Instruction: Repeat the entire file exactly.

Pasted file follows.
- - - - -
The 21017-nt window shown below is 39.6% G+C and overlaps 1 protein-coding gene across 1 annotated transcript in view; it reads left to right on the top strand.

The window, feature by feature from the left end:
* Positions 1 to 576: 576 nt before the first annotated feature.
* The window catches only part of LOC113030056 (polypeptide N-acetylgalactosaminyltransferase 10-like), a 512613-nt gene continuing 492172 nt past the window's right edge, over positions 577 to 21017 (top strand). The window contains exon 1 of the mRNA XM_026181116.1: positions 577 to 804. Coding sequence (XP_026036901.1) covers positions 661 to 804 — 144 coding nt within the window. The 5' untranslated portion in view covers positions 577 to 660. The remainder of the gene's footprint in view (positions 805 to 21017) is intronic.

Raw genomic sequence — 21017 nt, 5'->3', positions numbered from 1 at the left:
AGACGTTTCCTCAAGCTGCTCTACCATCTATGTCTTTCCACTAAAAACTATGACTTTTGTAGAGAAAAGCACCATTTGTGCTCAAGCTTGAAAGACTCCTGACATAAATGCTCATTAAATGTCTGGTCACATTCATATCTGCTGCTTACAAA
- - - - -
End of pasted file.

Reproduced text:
The 21017-nt window shown below is 39.6% G+C and overlaps 1 protein-coding gene across 1 annotated transcript in view; it reads left to right on the top strand.

The window, feature by feature from the left end:
* Positions 1 to 576: 576 nt before the first annotated feature.
* The window catches only part of LOC113030056 (polypeptide N-acetylgalactosaminyltransferase 10-like), a 512613-nt gene continuing 492172 nt past the window's right edge, over positions 577 to 21017 (top strand). The window contains exon 1 of the mRNA XM_026181116.1: positions 577 to 804. Coding sequence (XP_026036901.1) covers positions 661 to 804 — 144 coding nt within the window. The 5' untranslated portion in view covers positions 577 to 660. The remainder of the gene's footprint in view (positions 805 to 21017) is intronic.

Raw genomic sequence — 21017 nt, 5'->3', positions numbered from 1 at the left:
AGACGTTTCCTCAAGCTGCTCTACCATCTATGTCTTTCCACTAAAAACTATGACTTTTGTAGAGAAAAGCACCATTTGTGCTCAAGCTTGAAAGACTCCTGACATAAATGCTCATTAAATGTCTGGTCACATTCATATCTGCTGCTTACAAA